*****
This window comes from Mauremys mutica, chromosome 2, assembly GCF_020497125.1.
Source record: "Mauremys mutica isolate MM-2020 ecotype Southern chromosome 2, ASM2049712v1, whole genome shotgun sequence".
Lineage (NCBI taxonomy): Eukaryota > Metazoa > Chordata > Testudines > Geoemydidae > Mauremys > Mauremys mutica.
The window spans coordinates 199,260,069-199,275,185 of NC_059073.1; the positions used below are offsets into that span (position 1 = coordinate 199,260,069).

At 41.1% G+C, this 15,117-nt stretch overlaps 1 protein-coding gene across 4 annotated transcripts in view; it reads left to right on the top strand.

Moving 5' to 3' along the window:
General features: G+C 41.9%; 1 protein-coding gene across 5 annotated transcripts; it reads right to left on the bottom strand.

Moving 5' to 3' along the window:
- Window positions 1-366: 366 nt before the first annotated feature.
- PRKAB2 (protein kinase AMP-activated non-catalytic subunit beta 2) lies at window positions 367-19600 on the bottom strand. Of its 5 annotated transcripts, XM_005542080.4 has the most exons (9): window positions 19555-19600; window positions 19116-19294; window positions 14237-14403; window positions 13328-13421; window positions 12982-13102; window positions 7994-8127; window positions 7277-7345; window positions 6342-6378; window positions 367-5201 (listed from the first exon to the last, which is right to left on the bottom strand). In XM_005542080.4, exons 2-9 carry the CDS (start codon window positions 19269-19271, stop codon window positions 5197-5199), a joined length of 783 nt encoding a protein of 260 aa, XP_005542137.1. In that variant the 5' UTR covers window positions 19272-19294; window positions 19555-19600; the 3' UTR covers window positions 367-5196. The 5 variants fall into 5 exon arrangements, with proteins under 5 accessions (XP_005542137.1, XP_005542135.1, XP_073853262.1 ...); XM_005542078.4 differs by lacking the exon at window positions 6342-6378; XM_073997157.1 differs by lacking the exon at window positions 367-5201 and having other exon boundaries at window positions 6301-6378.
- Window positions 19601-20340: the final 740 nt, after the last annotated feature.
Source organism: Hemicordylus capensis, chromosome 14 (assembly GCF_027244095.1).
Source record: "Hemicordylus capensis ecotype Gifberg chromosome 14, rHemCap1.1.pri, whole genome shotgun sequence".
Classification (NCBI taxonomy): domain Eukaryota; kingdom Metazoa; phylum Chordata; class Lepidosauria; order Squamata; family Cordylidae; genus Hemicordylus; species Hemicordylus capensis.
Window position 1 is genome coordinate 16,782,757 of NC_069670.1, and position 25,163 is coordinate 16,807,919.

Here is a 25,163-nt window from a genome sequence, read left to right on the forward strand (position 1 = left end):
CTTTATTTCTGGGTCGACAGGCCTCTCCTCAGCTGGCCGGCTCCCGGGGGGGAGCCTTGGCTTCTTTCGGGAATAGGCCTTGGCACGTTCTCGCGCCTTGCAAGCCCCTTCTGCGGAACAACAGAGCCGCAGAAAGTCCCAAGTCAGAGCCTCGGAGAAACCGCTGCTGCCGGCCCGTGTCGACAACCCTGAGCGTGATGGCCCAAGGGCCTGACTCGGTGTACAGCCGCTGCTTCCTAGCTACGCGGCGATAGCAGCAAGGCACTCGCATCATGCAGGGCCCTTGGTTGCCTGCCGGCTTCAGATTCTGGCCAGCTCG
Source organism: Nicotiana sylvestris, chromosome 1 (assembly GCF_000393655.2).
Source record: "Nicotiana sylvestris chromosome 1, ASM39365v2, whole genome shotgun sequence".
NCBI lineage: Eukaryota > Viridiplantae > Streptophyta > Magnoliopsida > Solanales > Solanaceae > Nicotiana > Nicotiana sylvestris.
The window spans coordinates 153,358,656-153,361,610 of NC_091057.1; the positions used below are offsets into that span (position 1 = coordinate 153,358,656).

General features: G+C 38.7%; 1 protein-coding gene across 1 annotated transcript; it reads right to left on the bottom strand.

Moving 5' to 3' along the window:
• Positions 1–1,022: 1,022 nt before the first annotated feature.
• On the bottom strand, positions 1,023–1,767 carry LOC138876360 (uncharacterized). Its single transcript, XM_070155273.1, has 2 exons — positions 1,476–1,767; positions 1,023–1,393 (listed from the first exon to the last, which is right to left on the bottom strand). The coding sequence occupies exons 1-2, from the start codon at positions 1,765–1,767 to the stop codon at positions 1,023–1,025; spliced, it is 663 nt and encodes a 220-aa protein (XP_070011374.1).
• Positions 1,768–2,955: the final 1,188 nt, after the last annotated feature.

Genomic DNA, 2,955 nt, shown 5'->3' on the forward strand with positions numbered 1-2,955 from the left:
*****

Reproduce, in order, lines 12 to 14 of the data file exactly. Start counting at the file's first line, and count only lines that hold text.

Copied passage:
Source organism: Hemicordylus capensis, chromosome 14 (assembly GCF_027244095.1).
Source record: "Hemicordylus capensis ecotype Gifberg chromosome 14, rHemCap1.1.pri, whole genome shotgun sequence".
Classification (NCBI taxonomy): domain Eukaryota; kingdom Metazoa; phylum Chordata; class Lepidosauria; order Squamata; family Cordylidae; genus Hemicordylus; species Hemicordylus capensis.